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Shakespeare’s Childhood Years In Stratford

William Shakespeare was allegedly born in Stratford-upon-Avon, on April 23, 1564. He was baptized in the Holy Trinity Church on April 26, of that same year. His father, John Shakespeare, was a Glover and leather merchant and his mother, Mary Arden, a landed heiress. William was the third of eight children in his family. John Shakespeare had an outstanding run of success as a merchant, and later as an alderman and high bailiff of Stratford, during William’s early childhood. His fortunes declined, however, in the 1570’s.

Shakespeare’s childhood years in Stratford are questioned frequently, but it is said that he attended a free grammar school in Stratford. Considering his father was a Stratford official, and would be granted a waiver for his son’s tuition in any school, and also considering Shakespeare’s exceptional knowledge of Latin and Classical Greek, there are obviously questionable points to his school years. But there is positively no evidence of him ever proceeding to a university level education, which has stimulated some of the arguments regarding the authorship of his works.

On November 28, 1582, at the age of 18, William married the 26 year old, Anne Hathaway. They had their first daughter, Susanna, on May 26, 1583. And less than two years later had twins, Hamnet and Judith. Hamnet died at the age of 11, and it is said that Shakespeare disappeared from all records for seven years following this incident. He finally turned up in London in approximately 1592. It is unsure of why this took place, and various theories have been broadcasted.

There is one story that states he may have been working as an assistant schoolmaster in Lancashire for a time, and another that discusses an event where he had to flee Stratford after a poaching on land owned by Sir Thomas Lucy. In any case Shakespeare arrived alone in London, and began to establish himself as not only an actor, but also a playwright. Immediately Shakespeare acquired a substantial amount of attention from citizens in the community and by 1594, he was a promise to the entertainment world in London.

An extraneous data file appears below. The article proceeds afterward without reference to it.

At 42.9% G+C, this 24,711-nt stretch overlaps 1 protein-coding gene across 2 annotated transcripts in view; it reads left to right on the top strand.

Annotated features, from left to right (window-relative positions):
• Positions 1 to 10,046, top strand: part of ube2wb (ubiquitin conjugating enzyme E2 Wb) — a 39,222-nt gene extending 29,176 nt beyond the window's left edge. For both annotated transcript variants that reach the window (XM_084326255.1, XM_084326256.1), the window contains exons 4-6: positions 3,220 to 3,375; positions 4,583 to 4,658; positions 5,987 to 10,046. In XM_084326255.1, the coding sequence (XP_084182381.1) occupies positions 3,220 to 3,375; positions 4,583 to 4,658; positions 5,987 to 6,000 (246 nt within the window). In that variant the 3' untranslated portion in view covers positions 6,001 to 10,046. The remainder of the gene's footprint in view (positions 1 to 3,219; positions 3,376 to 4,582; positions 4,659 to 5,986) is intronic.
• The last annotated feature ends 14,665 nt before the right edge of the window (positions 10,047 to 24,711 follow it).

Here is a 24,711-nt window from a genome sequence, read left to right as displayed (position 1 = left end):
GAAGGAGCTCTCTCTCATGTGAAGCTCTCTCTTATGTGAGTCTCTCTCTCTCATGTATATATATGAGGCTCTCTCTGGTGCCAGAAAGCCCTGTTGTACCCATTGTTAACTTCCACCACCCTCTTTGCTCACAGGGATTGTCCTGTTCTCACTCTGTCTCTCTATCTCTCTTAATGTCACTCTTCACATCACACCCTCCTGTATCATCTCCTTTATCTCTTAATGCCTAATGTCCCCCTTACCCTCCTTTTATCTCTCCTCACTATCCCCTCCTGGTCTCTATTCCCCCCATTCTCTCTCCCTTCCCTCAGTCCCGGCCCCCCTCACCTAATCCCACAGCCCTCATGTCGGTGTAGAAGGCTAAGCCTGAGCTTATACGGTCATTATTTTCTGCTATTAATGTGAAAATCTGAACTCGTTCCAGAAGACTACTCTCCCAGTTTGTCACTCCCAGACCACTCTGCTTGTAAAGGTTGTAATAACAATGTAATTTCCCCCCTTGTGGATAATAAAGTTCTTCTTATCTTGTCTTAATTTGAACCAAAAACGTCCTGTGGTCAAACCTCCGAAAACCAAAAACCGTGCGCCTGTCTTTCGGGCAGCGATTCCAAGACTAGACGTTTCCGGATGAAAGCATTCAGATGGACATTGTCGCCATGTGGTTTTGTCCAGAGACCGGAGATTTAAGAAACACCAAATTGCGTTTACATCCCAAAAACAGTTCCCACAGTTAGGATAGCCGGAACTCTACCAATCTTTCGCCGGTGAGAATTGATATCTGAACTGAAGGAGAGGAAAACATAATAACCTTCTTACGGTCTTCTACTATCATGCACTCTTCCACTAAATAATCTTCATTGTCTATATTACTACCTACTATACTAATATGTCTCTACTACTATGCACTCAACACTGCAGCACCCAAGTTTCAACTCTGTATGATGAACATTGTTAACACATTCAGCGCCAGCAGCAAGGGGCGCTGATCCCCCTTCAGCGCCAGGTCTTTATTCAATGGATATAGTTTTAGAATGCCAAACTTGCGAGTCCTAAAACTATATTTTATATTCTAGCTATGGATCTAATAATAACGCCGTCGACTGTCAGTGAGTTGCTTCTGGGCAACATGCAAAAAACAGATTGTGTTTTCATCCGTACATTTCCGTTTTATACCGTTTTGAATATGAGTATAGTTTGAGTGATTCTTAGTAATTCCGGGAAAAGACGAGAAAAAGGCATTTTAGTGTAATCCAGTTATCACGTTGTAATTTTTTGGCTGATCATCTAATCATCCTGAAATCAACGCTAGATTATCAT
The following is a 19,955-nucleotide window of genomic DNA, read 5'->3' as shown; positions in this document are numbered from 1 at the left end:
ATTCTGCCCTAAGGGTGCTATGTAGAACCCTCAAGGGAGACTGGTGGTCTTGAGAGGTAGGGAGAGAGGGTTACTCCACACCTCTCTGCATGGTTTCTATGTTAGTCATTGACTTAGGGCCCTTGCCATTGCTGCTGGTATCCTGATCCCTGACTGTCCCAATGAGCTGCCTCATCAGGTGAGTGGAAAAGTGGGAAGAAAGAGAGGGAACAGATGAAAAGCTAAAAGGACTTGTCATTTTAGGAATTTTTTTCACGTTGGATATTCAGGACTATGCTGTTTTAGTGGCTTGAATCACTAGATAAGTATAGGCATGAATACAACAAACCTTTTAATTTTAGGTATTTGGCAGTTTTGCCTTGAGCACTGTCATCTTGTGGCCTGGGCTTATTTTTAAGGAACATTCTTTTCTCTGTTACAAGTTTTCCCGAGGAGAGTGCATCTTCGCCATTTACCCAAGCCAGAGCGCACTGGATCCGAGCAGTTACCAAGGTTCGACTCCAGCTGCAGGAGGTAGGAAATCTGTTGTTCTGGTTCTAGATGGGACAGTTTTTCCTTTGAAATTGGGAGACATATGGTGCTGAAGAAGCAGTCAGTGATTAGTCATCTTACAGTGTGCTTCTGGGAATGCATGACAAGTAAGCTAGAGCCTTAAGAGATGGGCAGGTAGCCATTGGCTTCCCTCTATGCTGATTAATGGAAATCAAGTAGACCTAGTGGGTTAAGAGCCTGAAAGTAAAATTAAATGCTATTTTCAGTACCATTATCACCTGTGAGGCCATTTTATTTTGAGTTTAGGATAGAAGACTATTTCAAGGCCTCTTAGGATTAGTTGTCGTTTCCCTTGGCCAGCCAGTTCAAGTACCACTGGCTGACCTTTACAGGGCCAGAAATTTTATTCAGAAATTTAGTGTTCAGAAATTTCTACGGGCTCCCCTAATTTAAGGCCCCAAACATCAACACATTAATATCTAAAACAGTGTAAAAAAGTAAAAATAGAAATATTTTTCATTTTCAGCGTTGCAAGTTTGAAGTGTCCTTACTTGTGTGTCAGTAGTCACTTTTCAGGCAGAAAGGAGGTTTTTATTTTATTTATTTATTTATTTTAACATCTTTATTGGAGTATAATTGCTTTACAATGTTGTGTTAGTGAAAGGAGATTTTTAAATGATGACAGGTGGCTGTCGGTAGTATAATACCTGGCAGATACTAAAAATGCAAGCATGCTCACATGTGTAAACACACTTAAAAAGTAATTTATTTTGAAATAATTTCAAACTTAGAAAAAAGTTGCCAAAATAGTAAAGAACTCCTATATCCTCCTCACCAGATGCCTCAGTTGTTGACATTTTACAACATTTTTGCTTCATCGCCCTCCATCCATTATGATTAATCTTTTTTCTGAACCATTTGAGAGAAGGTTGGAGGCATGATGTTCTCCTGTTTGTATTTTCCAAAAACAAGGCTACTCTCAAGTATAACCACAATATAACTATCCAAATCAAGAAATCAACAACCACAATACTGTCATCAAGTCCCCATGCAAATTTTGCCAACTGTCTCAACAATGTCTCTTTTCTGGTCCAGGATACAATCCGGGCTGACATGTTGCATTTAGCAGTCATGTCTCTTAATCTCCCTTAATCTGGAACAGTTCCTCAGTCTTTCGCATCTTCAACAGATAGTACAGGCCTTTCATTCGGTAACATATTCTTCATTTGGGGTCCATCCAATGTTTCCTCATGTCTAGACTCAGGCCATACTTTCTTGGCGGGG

He served as devoted member in the Lord Chamberlain’s company, and published his very first play, Litus Andronicus. Along with Will Kempe, a fine comedian of the time, and Richard Burbage, a leading actor, the Lord Chamberlain’s Men became a most desired, and popular group all across the city. In the mid-1590’s the plague forced theatres in London to close, to halt the spread of disease, and this was when William Shakespeare and the rest of his troupe, began plans for the Globe Theatre. Shakespeare’s name gleamed with success.

In fact, his company became the largest and most famous acting company in London, essentially because Shakespeare performed and worked for them. His plays were continuously sold, and went surprisingly quick, much like novels. “Penny-copies”, of his published plays, were sold to his educated audiences. All 154 of his sonnets were published in 1609, and were enjoyed immensely by his numerous spectators. Shakespeare’s dedicated labor paid off, and his various sources of income allowed him to retire comfortably at the, comparatively young, age of 41.

William Shakespeare supposedly died on his birthday, April 23, 1616. He was buried at Holy Trinity in Stratford on April 25. His will bequeathed all his properties to his eldest daughter Suzanne. 300 was left to his daughter Judith, and to his wife he left “my second best bed. ” Shortly after his death, the First Folio edition of the Collected Works was printed, including all his sonnets and 18 unpublished plays. These works of William Shakespeare were, and always will be, regarded as astounding and unsurpassable.

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